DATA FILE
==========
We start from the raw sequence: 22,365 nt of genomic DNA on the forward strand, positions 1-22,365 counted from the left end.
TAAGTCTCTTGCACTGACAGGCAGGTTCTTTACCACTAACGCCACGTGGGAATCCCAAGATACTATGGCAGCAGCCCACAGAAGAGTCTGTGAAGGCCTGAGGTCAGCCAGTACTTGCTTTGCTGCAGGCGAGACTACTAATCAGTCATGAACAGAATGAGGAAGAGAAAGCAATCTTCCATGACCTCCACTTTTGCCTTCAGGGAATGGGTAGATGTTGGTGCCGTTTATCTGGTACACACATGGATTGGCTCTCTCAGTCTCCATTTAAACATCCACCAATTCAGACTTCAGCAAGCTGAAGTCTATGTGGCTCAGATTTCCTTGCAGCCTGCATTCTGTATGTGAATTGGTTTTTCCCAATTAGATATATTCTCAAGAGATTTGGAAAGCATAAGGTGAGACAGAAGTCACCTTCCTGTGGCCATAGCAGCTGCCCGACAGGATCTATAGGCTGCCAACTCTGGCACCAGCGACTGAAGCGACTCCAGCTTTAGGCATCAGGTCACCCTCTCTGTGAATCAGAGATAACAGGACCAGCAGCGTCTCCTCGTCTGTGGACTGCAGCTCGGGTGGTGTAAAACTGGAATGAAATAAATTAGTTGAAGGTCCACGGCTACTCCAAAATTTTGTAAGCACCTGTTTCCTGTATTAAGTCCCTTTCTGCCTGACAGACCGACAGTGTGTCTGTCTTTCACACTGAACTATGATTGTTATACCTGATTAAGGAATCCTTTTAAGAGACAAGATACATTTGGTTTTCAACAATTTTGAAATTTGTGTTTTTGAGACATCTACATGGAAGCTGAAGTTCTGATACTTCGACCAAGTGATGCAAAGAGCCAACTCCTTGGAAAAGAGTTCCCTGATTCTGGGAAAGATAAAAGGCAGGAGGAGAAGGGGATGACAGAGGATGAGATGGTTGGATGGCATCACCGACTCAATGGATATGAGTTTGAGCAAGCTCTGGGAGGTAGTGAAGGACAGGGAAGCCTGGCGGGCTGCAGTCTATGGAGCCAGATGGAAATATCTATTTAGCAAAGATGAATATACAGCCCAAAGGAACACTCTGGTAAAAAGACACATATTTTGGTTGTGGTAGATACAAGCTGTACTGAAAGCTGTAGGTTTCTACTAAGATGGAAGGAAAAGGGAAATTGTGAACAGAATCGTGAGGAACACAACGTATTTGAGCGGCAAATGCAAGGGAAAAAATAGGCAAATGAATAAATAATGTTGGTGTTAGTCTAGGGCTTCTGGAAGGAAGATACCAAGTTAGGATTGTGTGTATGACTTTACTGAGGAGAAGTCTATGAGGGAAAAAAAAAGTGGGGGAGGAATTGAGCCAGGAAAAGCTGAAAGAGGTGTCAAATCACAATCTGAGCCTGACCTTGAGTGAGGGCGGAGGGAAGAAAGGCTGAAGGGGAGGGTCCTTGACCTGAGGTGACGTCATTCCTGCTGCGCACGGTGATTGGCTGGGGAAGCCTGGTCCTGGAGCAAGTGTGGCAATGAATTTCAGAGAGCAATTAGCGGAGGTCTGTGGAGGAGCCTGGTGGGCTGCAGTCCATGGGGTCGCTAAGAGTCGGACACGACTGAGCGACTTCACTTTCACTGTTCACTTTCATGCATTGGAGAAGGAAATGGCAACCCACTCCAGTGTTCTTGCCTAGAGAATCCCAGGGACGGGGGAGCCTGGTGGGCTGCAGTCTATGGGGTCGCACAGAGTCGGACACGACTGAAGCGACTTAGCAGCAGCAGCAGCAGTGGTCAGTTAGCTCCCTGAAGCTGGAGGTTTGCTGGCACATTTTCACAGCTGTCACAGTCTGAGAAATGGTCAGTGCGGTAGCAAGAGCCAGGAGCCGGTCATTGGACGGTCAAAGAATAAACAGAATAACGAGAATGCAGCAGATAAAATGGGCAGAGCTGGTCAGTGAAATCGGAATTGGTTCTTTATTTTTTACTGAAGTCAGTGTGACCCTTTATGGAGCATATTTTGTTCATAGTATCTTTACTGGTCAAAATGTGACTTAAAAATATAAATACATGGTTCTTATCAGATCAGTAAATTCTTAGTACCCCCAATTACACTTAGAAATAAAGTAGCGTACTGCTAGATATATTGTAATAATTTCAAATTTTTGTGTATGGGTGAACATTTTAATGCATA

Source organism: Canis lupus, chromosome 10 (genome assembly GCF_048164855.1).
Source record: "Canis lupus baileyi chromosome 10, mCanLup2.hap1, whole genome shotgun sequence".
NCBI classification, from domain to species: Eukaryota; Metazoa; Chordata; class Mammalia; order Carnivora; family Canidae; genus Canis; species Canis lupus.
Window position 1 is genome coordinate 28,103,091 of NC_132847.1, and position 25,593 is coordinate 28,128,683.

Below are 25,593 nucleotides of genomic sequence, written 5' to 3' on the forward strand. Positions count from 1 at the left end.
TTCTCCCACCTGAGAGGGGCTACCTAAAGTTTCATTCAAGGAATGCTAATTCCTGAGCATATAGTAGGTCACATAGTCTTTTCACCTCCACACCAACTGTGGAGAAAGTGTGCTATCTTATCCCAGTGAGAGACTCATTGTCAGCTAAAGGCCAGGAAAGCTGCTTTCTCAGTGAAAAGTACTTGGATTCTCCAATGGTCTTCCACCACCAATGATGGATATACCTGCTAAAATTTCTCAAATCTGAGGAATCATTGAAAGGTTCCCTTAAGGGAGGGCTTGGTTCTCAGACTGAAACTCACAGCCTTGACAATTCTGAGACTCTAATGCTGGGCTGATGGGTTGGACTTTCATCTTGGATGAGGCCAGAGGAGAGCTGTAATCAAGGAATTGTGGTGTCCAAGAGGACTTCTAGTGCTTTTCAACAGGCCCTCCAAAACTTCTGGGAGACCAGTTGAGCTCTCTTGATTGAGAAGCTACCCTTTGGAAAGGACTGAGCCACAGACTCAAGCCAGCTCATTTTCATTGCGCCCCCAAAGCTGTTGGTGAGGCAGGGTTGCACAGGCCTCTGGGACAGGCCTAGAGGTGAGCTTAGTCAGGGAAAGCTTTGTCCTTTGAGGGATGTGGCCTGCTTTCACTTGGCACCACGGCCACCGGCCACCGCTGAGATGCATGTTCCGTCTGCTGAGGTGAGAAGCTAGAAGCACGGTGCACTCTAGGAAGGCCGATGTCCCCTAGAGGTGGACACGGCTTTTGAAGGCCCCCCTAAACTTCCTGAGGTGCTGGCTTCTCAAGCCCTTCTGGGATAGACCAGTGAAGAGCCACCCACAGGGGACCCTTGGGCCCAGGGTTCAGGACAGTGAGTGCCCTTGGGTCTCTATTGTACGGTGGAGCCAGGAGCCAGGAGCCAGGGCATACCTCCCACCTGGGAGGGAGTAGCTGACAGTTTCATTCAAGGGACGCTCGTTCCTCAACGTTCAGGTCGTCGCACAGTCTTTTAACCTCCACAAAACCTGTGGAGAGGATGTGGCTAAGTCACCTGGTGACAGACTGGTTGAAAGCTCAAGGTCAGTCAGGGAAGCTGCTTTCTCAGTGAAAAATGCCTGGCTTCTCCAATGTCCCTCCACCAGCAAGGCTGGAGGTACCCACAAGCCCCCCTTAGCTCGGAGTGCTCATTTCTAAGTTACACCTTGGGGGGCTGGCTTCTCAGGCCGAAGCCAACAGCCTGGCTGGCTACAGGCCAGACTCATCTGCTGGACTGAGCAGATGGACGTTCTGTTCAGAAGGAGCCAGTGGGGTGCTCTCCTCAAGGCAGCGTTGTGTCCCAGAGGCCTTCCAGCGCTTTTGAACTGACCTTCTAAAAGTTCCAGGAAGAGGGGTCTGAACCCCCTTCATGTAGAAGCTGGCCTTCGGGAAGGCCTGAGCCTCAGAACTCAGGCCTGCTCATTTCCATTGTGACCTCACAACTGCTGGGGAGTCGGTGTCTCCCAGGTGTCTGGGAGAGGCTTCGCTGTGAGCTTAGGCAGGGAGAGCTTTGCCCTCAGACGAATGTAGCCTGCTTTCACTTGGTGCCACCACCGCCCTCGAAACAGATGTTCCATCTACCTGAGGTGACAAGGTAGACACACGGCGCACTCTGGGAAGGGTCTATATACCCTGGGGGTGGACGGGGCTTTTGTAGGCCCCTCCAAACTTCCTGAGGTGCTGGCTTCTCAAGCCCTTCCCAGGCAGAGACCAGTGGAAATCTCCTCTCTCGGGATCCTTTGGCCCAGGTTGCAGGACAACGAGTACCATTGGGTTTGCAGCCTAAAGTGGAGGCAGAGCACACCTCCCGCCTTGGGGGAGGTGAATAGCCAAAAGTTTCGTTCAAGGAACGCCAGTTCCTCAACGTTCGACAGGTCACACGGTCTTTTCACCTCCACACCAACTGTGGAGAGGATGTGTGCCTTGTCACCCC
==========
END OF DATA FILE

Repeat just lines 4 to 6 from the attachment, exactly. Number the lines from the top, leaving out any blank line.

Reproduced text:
Source record: "Canis lupus baileyi chromosome 10, mCanLup2.hap1, whole genome shotgun sequence".
NCBI classification, from domain to species: Eukaryota; Metazoa; Chordata; class Mammalia; order Carnivora; family Canidae; genus Canis; species Canis lupus.
Window position 1 is genome coordinate 28,103,091 of NC_132847.1, and position 25,593 is coordinate 28,128,683.